This blog was partly inspired by a talk that Peter Broks’ gave last week (7 March) at the Institute for Science and Society seminar series about the history of science communication. And after an email from Philip Ball, who has written about curiosity and wonder, I added a few very useful links.

Added 30 May, 2013: Matthew McFall and Ian Gilbert have published A Little Book of Awe and Wonder!

Added 24 June, 2013, interesting essay on wonder by Jesse Prinz: How wonder works

Added 2 July, 2013, article on, sort of,  wonder, Wunder and Wissenschaft in Nautilus magazine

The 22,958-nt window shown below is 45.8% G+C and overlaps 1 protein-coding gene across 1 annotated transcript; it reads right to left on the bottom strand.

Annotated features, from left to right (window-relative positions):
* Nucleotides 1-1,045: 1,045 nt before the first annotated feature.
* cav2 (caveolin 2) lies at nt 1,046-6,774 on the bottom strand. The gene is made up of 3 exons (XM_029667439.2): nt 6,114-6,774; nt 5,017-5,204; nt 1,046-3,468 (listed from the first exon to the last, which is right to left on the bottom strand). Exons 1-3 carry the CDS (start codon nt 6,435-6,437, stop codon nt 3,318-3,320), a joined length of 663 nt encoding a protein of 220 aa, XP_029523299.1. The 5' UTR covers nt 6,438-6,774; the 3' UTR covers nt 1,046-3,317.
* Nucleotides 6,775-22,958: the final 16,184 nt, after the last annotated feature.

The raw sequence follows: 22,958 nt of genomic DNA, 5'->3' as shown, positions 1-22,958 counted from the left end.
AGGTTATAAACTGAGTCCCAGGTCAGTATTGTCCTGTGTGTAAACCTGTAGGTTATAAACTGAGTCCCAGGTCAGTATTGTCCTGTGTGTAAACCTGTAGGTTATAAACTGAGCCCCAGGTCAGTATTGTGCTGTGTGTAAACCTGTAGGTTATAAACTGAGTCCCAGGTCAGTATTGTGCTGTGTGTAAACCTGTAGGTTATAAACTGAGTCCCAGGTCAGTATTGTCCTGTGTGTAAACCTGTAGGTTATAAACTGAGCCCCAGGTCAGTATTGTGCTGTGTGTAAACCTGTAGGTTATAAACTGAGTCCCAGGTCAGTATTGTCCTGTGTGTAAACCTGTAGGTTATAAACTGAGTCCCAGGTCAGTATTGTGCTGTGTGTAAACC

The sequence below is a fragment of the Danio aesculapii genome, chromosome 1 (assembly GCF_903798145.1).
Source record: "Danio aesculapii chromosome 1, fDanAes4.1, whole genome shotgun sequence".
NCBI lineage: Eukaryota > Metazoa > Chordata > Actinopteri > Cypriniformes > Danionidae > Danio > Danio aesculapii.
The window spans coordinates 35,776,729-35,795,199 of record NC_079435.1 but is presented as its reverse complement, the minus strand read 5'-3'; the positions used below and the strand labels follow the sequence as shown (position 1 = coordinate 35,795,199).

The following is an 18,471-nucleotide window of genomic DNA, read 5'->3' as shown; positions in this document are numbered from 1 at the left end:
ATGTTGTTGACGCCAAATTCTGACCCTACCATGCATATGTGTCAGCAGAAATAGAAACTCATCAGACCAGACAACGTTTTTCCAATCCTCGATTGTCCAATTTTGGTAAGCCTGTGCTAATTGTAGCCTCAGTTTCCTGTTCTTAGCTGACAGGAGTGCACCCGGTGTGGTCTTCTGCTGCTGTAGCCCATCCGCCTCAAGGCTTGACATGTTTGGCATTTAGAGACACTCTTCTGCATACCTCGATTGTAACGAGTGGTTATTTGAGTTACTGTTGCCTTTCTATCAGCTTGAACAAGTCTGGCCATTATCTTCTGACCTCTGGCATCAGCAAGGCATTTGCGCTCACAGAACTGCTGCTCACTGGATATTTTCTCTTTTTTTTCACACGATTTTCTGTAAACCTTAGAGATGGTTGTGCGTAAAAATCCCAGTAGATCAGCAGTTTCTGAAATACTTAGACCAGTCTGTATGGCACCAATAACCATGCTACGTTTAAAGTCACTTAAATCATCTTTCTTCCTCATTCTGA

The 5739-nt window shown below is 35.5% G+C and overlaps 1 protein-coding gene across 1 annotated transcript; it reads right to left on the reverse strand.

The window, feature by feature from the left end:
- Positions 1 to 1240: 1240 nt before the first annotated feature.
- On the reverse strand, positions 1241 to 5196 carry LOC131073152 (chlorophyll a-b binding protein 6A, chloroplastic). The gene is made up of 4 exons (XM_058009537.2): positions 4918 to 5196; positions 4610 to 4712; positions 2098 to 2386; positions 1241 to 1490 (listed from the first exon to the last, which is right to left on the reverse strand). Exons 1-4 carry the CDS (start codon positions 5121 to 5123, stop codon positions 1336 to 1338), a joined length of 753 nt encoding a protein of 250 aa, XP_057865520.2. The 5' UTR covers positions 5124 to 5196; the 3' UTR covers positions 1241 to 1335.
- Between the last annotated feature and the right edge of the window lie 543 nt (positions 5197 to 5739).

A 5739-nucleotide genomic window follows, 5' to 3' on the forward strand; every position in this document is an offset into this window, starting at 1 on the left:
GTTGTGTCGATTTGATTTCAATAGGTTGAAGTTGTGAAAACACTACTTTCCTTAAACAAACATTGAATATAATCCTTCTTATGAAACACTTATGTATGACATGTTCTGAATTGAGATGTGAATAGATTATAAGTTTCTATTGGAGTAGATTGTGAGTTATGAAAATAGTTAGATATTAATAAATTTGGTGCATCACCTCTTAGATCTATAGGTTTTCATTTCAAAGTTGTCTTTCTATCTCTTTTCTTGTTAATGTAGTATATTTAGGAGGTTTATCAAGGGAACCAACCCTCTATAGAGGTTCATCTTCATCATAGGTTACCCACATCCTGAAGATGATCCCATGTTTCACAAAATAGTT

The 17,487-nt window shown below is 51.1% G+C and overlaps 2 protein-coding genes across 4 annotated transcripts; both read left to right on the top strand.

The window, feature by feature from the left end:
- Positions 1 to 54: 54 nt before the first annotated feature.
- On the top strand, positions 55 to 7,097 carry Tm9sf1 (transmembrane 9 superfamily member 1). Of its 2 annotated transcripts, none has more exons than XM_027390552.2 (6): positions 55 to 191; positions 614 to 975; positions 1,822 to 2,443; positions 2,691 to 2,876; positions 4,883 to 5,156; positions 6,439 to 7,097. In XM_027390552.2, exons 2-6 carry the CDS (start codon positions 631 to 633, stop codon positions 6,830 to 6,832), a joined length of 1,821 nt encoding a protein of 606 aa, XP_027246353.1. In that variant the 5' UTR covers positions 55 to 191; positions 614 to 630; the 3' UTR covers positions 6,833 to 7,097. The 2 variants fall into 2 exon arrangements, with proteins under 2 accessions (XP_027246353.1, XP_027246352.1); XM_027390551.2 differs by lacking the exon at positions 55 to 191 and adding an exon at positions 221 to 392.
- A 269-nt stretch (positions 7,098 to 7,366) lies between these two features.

Added 27 January 2015: A bit of a counterpoint:

Added 10 August 2015 Lorraine Daston on modern science and the loss of wonder HT @trueanomalies

Added 29 September 2019 article by Jennifer Stitt on Rachel Carson and wonder: HT @andrea_wulf

Image: Snail on day-lily in my garden

Posted in history of scienceScience Communicationwonder